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Irons in the fire: Nowhere but here

Paul Marchant for Progressive Cattleman Published on 24 December 2015

Three or four years ago, in an effort to keep up with the world and keep an eye on my kids, I took a bold leap and entered the modern world when I got my own Facebook page. It took some tutoring, and I had to endure a fair amount of ridicule and impatience from my kids, but I eventually learned my way around the rage of the social media world.

As a member of the county fair board, I even developed and sort of learned to manage a Facebook page for the county fair. No doubt, I’ve wasted more than my share of time peeking into the lives of a few hundred of my friends every day or so.

From the picture of the bratwurst that Max ate on his visit to Lambeau Field to video of the third-grade gymnastics recital and everything in between and beyond, Facebook and the plethora of other social media outlets allow anyone and everyone to opine and share their varied views of the world.

Since most of my social media friends run in the same circles, I see a lot of the same things and recurring themes from many similar but slightly varied angles. This is no surprise as friends, by the very definition of the word, are generally like-minded.

One of the things that seems to pop up on a regular basis is the “nowhere but here” theme. For instance, every year when the Matthews boys trail their cattle through town, on the way to their summer range, there will be 15 or 20 pictures running across my Facebook page, captioned with declarations that surely this is the only place left on earth where a herd of cows can be seen sauntering past the post office and the elementary school.

I often hear similar things, either extolling the good or decrying the negative, from folks who have transplanted themselves in our secluded community from places like southern California, Seattle or Utah’s crowded Wasatch Front.

Even many of the lifers, who have spent their entire lives to this point within 30 miles of their birthplace, drink the “only here” Kool-Aid. While I can’t argue that my hometown has its own brand of uniqueness, I’ve discovered in my limited travels that we may not be quite as unique and exclusive as we like to think.

There are folks in Twin Bridges, Judith Gap, Escalante or Ecru who feel the same way we do in Oakley. The flat plains around Quinter are not the only acres where corn and wheat can grow. From Eureka to Tonopah and Orland to Terrebonne, cowboys are plying their trade, delinquents are smashing headlights and neighbors are breaking bread with each other.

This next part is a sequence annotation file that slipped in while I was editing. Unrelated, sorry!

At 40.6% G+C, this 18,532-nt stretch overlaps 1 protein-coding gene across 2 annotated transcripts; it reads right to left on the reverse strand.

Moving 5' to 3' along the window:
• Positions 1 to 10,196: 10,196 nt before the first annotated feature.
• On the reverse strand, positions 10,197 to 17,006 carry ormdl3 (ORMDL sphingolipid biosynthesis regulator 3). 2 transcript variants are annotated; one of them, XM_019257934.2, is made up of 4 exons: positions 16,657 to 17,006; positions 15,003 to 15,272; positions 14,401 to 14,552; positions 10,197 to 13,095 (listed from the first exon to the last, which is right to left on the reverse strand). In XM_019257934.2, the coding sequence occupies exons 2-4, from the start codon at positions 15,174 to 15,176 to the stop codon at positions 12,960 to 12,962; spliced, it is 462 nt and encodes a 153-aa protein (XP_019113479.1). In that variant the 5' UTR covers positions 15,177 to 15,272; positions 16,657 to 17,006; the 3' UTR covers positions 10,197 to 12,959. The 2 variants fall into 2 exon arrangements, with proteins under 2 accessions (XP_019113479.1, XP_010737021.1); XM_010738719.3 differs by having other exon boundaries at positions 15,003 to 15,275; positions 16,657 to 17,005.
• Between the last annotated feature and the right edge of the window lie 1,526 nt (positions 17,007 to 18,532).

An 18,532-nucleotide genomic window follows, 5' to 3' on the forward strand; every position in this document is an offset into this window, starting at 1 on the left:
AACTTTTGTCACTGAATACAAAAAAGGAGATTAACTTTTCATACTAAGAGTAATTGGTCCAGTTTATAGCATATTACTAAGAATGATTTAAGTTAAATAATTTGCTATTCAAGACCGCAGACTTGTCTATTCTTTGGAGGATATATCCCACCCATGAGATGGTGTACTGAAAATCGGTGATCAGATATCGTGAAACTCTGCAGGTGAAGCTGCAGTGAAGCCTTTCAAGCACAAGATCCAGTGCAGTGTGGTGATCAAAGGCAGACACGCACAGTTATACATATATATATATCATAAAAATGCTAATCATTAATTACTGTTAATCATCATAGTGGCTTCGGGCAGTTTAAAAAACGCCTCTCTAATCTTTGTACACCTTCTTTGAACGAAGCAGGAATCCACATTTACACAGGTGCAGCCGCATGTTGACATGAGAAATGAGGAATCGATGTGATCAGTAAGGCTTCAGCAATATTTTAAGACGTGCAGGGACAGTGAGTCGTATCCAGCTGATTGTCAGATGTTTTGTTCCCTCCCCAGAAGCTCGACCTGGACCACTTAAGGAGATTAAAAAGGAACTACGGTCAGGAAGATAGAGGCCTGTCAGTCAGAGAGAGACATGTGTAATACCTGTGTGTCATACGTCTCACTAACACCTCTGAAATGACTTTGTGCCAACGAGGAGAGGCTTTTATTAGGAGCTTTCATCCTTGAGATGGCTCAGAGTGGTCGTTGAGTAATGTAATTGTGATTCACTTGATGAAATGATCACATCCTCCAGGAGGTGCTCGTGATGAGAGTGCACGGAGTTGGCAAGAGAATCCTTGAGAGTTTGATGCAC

Just like not every crooked politician comes from Chicago, not every saint resides in St. Ignatius. This may shock some gentle readers, but I’ve even discovered there are good people who don’t attend the same church as they do – or who may not even attend church at all.

On the other side of that coin, there may be a reprobate seated in the pew on the other side of the chapel. I even have some friends who are (gasp) Democrats.

My point is not to disparage the gentle and commendable naivete of those who notice and appreciate the goodness in their own communities, nor is it to invoke the sinister notion that creeps and criminals have permeated every peaceful hamlet and ranch town in the country. My intent is to show that, generally, in the context of one’s mental state of happiness or gloominess, you can usually find what you are looking for.

I guarantee I can always find a gate that isn’t shut right, a broken wire, a bridle that is hanging backwards in the tack shed or dirt on the kitchen floor. My wife always tells me that my boys occasionally need to hear about something they’ve done right. In the heat of the battle, I counter that if anything was ever done right, I’d love to tell them about it.

Sometimes it takes more effort than I’m willing to give to seek out the positive. On the rare occasions that I have forced myself to take a breath and hold my tongue, the cows have sorted easier, the baler still got fixed, and the tire still got changed. And everyone was a little more pleasant at the end of the day.

As the world gets smaller and our problems get bigger, it’s always good to realize that there probably is some good to be had, no matter where you may be.  end mark

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